Did Angel’s Envy Sell Out?

When I first fell in love with bourbon, a draw for me was the fact that bourbon was all American. Nowadays, not so much.

Most of our major brands have fallen been acquired by large multinational corporations, leading to exposure to (and excessive consumption by) overseas markets.

I do my best to buy American, and I stood firmly behind the bourbon families that resisted the urge to sell their heritage. Angel’s Envy was one of those brands.

Then there’s this:

Bacardi on Monday disclosed it has acquired Louisville, Kentucky-based Angel’s Share Brands, which it says is one of the top ten fastest growing “super premium” bourbons in the U.S. Terms of the deal, which closed on Friday, weren’t disclosed. Bacardi had been an investor in the bourbon brand since 2010.

“Bourbon is a uniquely American spirit and we are blessed to be part of a bourbon revival that I think is going to last a long time,” said Wes Henderson, who co-founded the company as a family business with his father Lincoln, who passed away in 2013. His son Kyle also works for Angel’s Envy, and the family intends to remain involved with the business, which will continue as a standalone operation.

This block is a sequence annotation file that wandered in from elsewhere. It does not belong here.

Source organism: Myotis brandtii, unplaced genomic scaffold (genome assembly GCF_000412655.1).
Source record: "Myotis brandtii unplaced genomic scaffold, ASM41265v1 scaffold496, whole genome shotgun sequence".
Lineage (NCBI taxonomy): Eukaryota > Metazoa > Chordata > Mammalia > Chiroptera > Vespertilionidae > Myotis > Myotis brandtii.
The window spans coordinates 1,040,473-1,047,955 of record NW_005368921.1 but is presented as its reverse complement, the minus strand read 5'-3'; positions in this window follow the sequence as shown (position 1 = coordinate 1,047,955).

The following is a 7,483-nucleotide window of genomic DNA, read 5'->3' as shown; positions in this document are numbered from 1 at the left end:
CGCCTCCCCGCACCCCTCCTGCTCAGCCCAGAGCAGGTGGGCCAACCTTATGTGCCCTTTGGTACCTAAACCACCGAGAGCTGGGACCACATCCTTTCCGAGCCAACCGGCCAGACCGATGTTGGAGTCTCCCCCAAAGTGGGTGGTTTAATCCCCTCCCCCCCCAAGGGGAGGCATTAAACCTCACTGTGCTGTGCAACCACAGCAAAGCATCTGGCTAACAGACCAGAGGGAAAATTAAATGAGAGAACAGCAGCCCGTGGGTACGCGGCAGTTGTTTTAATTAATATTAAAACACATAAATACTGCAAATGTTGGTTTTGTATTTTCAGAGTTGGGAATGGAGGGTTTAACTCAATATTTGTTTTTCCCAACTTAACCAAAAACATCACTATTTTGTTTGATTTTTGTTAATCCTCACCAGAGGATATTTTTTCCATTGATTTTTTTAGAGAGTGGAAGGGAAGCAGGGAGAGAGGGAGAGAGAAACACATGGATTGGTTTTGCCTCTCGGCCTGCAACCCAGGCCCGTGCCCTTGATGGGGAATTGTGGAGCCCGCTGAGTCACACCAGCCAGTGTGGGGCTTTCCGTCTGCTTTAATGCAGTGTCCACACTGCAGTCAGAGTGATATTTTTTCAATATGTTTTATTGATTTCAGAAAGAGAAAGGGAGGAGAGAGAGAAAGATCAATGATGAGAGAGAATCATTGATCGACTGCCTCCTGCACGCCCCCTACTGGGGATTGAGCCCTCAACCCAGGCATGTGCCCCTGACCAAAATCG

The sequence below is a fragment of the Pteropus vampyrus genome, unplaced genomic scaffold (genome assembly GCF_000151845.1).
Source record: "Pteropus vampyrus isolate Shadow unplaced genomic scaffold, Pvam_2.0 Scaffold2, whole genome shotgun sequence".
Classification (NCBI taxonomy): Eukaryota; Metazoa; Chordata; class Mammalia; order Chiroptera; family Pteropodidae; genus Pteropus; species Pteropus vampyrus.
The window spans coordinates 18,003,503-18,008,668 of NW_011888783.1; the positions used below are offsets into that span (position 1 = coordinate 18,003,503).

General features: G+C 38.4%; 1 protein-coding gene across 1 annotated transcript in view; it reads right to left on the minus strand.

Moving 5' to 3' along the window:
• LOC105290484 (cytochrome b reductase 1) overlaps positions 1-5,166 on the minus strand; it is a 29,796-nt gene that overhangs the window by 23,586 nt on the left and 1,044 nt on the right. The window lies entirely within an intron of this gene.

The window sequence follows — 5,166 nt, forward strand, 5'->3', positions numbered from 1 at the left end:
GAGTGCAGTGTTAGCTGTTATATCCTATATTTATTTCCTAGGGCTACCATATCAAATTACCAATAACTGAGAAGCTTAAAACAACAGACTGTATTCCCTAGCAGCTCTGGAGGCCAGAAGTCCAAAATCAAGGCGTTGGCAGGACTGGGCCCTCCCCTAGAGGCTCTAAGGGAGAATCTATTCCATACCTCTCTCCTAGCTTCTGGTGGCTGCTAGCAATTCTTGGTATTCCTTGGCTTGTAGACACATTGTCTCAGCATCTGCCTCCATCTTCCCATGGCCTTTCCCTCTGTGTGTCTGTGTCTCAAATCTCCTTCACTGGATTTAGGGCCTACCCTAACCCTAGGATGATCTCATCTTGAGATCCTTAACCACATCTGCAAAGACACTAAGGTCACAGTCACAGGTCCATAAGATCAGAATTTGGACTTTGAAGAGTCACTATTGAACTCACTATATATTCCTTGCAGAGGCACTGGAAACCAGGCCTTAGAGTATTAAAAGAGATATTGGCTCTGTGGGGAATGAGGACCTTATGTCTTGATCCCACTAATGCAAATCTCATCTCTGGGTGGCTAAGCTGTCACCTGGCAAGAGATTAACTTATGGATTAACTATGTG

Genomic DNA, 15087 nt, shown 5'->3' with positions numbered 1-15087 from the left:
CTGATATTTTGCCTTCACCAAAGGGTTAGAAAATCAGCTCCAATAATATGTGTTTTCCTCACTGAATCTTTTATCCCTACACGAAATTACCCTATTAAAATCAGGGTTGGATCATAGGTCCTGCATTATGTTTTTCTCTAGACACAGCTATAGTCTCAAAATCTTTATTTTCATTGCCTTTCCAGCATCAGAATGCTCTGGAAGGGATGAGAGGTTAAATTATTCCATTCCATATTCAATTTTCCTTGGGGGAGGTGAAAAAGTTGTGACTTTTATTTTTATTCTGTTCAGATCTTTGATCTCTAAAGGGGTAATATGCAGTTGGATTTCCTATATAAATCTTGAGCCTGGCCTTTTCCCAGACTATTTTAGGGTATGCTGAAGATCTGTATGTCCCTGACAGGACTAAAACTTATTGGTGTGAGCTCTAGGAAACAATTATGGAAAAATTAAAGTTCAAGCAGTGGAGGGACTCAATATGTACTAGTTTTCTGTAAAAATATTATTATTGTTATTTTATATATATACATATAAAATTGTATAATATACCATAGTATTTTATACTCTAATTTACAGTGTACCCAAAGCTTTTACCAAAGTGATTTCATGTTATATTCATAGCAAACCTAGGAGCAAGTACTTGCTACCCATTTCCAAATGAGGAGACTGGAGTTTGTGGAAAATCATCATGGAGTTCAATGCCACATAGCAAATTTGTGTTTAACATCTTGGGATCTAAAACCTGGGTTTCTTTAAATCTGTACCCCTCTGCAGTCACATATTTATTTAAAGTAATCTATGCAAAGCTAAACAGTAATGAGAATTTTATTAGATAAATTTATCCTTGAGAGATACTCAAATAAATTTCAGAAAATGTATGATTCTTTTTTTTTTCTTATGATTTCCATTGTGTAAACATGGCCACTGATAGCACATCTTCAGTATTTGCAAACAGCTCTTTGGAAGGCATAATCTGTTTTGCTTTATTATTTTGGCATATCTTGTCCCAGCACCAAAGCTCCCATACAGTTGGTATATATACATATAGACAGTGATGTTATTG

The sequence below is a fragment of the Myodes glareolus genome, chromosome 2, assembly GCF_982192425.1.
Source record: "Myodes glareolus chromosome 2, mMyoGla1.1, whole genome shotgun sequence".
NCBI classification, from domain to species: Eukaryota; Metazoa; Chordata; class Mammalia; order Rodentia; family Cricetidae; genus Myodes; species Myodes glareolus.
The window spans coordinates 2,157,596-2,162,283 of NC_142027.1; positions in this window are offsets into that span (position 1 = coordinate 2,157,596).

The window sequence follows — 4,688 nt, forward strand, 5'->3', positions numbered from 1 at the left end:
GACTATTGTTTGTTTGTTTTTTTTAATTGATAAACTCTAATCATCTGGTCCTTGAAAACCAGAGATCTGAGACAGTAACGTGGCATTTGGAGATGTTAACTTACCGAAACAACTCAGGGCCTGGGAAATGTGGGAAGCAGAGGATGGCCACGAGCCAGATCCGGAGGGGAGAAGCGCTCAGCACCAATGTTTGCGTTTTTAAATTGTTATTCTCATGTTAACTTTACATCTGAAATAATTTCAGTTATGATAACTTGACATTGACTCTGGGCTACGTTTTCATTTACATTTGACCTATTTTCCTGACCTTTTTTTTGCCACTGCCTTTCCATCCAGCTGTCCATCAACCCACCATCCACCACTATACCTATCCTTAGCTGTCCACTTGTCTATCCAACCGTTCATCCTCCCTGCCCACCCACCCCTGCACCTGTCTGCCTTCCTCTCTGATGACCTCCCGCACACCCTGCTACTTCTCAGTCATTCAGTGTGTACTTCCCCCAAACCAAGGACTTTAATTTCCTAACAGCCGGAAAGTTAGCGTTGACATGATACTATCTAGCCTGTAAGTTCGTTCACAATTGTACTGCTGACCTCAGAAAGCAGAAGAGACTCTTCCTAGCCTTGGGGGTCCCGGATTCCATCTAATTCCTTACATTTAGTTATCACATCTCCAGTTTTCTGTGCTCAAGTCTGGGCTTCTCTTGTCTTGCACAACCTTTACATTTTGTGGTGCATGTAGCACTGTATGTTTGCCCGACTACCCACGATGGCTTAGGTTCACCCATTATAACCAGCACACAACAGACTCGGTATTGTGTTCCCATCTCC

Angel’s Envy’s decision to sell comes as a number of U.S. whiskey brands have inked deals. Japan-based Suntory paid $16 billion to buy Beam Inc., which owns Jim Beam, Maker’s Mark and other spirits brands in one of the industry’s largest deals in recent years. Campari recently paid $575 million to buy Wild Turkey, a deal that was the Italian company’s largest acquisition ever.

Bourbon is a uniquely American spirit. But does it remain a uniquely American spirit if it is not American owned and operated?

By | 2015-04-01T20:58:40+00:00 April 1st, 2015|Speakeasy|

2 Comments

  1. kapnasty May 22, 2015 at 6:36 pm - Reply

    “Bourbon is a uniquely American spirit. But does it remain a uniquely American spirit if it is not American owned and operated?”

    In short yes.

  2. Sarah|PickledCapers July 22, 2015 at 11:28 am - Reply

    I think the answer lies in the word “uniquely”. The movement of operations outside the country would seem to land bourbon in the same category as many other spirits. The ingredients may be grown here (maybe), but we may now be looking at calling bourbon a “historically American” spirit.

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